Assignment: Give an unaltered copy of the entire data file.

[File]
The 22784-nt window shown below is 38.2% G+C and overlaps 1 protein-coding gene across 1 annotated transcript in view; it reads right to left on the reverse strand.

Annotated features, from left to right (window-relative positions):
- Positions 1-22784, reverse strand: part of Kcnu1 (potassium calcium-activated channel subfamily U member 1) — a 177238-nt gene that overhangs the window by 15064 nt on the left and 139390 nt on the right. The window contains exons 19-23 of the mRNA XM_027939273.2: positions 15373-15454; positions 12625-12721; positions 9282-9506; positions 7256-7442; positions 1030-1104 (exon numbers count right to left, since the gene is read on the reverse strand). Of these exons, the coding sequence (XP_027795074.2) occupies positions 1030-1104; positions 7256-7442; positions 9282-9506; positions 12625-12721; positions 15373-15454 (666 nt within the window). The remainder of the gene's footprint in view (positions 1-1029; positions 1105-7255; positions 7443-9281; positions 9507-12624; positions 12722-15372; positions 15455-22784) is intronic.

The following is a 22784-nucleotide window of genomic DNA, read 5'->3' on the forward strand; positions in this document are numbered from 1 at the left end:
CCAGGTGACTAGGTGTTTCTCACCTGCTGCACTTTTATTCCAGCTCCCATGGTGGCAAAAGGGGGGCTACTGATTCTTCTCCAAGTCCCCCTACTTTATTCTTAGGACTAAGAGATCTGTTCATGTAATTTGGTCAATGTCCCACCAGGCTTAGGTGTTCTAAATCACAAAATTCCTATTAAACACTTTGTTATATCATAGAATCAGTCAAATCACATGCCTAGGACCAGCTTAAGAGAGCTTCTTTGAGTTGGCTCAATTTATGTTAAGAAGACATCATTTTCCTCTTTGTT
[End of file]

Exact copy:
The 22784-nt window shown below is 38.2% G+C and overlaps 1 protein-coding gene across 1 annotated transcript in view; it reads right to left on the reverse strand.

Annotated features, from left to right (window-relative positions):
- Positions 1-22784, reverse strand: part of Kcnu1 (potassium calcium-activated channel subfamily U member 1) — a 177238-nt gene that overhangs the window by 15064 nt on the left and 139390 nt on the right. The window contains exons 19-23 of the mRNA XM_027939273.2: positions 15373-15454; positions 12625-12721; positions 9282-9506; positions 7256-7442; positions 1030-1104 (exon numbers count right to left, since the gene is read on the reverse strand). Of these exons, the coding sequence (XP_027795074.2) occupies positions 1030-1104; positions 7256-7442; positions 9282-9506; positions 12625-12721; positions 15373-15454 (666 nt within the window). The remainder of the gene's footprint in view (positions 1-1029; positions 1105-7255; positions 7443-9281; positions 9507-12624; positions 12722-15372; positions 15455-22784) is intronic.

The following is a 22784-nucleotide window of genomic DNA, read 5'->3' on the forward strand; positions in this document are numbered from 1 at the left end:
CCAGGTGACTAGGTGTTTCTCACCTGCTGCACTTTTATTCCAGCTCCCATGGTGGCAAAAGGGGGGCTACTGATTCTTCTCCAAGTCCCCCTACTTTATTCTTAGGACTAAGAGATCTGTTCATGTAATTTGGTCAATGTCCCACCAGGCTTAGGTGTTCTAAATCACAAAATTCCTATTAAACACTTTGTTATATCATAGAATCAGTCAAATCACATGCCTAGGACCAGCTTAAGAGAGCTTCTTTGAGTTGGCTCAATTTATGTTAAGAAGACATCATTTTCCTCTTTGTT